UK second home bargain hunters; Greenland next?


The map of Greenland will have to be redrawn. A new island has appeared off its coast, suddenly separated from the mainland by the melting of Greenland’s enormous ice sheet, a development that is being seen as the most alarming sign of global warming.

Several miles long, the island was once thought to be the tip of a peninsula halfway up Greenland’s remote east coast but a glacier joining it to the mainland has melted away completely, leaving it surrounded by sea.

The US Geological Survey has confirmed its existence with satellite photos, that show it as an integral part of the Greenland coast in 1985, but linked by only a small ice bridge in 2002, and completely separate by the summer of 2005. It is now a striking island of high peaks and rugged rocky slopes plunging steeply to a sea dotted with icebergs.

A study last year by the Jet Propulsion Laboratory of the California Institute of Technology showed that, rather than just melting relatively slowly, the ice sheet is showing all the signs of a mechanical break-up as glaciers slip ever faster into the ocean, aided by the “lubricant” of meltwater forming at their base. As the meltwater seeps down it lubricates the bases of the “outlet” glaciers of the ice sheet, causing them to slip down surrounding valleys towards the sea,

The creation of Warming Island appears to be entirely consistent with the disintegrating ice sheet, coming about when the glacier bridge linking it to the mainland simply disappeared. It was discovered by Mr Schmitt, a 60-year-old explorer from Berkeley, California, who has known Greenland for 40 years, during a trip he led up the remote coastline.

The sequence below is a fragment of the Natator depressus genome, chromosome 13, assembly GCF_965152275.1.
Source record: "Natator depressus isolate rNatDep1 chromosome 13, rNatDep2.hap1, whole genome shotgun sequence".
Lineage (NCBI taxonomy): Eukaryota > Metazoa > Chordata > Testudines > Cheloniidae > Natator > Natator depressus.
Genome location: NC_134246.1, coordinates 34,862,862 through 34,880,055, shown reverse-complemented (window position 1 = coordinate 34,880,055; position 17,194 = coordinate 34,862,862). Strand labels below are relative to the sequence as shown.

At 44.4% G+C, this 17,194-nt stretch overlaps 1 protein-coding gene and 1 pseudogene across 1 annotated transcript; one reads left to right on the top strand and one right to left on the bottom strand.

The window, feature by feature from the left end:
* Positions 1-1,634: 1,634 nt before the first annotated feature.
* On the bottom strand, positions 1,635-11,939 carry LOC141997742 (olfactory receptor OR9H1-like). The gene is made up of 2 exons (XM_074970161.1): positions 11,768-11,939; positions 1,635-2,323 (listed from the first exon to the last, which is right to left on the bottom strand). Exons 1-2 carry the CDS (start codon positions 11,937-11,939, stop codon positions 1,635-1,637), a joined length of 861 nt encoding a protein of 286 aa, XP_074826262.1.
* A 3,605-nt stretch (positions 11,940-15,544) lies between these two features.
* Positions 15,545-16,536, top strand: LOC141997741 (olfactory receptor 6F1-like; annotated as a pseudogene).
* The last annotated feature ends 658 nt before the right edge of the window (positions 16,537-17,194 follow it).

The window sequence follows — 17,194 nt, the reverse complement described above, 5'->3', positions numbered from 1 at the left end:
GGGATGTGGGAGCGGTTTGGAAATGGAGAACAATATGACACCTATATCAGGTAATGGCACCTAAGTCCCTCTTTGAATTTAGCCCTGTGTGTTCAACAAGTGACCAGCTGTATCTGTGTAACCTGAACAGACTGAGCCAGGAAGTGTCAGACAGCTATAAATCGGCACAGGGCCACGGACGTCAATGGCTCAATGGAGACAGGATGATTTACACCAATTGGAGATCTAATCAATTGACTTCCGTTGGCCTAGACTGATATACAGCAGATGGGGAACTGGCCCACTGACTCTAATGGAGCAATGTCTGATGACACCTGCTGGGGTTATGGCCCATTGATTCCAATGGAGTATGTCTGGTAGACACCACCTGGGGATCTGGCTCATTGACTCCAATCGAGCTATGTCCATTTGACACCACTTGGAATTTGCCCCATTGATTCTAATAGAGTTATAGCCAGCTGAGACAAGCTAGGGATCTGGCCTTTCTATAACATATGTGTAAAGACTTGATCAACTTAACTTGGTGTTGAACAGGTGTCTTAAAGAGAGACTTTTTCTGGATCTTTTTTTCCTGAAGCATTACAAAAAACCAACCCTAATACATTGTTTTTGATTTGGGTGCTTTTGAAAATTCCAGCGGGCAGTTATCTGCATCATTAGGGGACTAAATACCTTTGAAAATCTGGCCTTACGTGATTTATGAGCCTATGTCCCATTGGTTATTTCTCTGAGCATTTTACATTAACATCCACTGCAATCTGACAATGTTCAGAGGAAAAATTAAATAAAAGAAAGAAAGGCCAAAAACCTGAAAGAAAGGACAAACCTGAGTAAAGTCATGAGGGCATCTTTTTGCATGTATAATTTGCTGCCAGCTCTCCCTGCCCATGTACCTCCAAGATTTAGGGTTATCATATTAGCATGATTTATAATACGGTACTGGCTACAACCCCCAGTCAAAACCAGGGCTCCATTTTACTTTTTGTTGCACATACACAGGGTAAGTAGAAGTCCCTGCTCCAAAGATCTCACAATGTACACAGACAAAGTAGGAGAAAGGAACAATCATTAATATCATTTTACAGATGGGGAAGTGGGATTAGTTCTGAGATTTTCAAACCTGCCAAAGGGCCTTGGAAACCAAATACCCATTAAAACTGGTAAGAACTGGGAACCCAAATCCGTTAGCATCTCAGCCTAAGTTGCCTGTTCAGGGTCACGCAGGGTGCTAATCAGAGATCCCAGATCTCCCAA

According to the US Geological Survey: “More islands like this may be discovered if the Greenland Ice Sheet continues to disappear.”

If the warming of Greenland continues apace don’t be surprised to find UK second home investors piling in for a bargain.

Thank you to inel for highlighting this article in The Independent.

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12 Responses to UK second home bargain hunters; Greenland next?

  1. Pete Smith says:

    Since the SE of England is looking less and less viable as a place to live, I’ve been thinking about relocation options. What do you do, move northwards as the temperatures soar? Or move south and sweat for a bit, in anticipation of a big freeze after the Gulf Stream goes away?

    I suppose the ideal plan is to buy properties in Greenland and Madeira, and stand by with your BOB packed and the jet ready to take off when the tipping point arrives.